Romer Cornejo argues that the expel was one of the first heavy blows that hit Taiwan only to serve an extraordinary force toward democratic transitional exercise overtaking the old authoritarian system, which has been emboldened by the Kuomintang nationalist party. Since then, Taiwan manages democratization and transformation gradually until 1996 when it gone for her first historic presidential polls ever happened in modern day Taiwan.

In the first two-year period, the president Chen’s administration take what could have been a totally opposite direction from the previous administration to shape the island policy in and outside the country. These were set of trends that affect various sectors and decentralized the direction of Taiwan’s domestic politics. Parenthetically, Republic of China (ROC) replaced by Taiwan on passport and other traveling documents. Nevertheless, school curriculums are being revised to centralize much of their focuses on mainstream Taiwan instead of ROC which, according to Chen, is the synonymous word to mainland China. These and other key issues are among the absolutely opposite aims of the KMT.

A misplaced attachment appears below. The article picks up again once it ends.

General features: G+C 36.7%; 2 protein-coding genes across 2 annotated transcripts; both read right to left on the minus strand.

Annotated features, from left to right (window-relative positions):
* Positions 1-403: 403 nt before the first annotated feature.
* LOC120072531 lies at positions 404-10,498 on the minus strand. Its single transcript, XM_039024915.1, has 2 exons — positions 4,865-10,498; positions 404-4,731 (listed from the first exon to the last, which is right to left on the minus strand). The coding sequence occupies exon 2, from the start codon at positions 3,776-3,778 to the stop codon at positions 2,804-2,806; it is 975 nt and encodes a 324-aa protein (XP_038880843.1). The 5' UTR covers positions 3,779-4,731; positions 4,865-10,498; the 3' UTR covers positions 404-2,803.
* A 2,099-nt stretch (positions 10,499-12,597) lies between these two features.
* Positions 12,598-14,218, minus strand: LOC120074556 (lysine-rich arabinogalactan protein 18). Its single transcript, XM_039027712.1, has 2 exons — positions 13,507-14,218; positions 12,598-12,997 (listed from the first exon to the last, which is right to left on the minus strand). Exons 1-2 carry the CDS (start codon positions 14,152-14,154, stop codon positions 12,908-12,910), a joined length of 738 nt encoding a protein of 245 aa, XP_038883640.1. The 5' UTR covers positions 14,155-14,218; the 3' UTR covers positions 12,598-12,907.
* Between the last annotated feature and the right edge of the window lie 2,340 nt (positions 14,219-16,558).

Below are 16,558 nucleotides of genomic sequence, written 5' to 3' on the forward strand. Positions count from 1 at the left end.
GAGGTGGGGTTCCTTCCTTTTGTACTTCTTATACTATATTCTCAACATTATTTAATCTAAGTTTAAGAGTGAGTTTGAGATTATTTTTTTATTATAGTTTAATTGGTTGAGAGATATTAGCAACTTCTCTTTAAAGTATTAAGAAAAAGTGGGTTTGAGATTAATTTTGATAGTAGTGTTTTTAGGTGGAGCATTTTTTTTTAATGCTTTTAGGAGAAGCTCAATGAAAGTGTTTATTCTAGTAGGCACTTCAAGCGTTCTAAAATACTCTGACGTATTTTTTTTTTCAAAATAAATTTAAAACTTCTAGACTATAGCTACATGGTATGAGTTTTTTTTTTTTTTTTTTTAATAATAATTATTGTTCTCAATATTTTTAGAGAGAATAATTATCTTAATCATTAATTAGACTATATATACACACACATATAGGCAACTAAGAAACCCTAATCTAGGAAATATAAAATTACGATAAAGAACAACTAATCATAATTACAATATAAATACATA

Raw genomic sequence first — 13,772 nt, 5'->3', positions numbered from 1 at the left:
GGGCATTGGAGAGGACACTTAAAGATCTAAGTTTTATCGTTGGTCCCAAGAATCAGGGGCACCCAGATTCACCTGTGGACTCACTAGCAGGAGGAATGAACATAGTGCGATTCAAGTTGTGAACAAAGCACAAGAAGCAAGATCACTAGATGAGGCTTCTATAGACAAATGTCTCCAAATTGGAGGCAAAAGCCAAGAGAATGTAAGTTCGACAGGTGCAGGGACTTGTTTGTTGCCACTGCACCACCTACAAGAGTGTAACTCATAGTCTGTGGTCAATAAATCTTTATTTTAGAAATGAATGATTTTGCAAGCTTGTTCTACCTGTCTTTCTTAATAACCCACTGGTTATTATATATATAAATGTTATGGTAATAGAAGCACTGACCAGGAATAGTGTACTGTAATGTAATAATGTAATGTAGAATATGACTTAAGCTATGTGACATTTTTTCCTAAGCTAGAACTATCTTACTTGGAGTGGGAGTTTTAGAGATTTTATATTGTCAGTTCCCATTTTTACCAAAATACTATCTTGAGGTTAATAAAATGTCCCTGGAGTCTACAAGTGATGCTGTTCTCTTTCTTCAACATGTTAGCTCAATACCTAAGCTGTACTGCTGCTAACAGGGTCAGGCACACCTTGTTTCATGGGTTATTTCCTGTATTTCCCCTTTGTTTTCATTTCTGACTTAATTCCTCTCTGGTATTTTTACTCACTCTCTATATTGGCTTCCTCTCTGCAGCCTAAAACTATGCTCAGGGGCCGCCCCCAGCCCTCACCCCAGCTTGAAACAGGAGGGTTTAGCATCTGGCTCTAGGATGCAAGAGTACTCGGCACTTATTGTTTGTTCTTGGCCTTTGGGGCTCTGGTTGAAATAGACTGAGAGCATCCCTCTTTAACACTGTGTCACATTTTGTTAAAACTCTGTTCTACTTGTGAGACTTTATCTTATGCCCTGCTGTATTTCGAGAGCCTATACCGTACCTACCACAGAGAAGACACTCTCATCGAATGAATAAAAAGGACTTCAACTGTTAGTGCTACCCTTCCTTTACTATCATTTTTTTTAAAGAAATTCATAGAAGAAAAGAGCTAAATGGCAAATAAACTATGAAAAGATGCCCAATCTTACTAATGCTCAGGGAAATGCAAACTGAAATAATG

This did not catch many experts of East Asian and Taiwanese domestic politics by surprise, simply because DPP emerged as the first opposition native party in Taiwan; and secondly, the party comes to being alongside political movements demanding democracy and reforms during the 1970s and 1980s. These characterizations empower the party in trying to ensure desensitizing Taiwanese identity and culture. With the development of modern technology and awareness, cultural and ideological domination is becoming seldom. Hence, the Taiwan’s political structure evolves very rapidly, and the demands for democracy especially among the young men and women who were born some 25-35 years ago, are reasonably so high.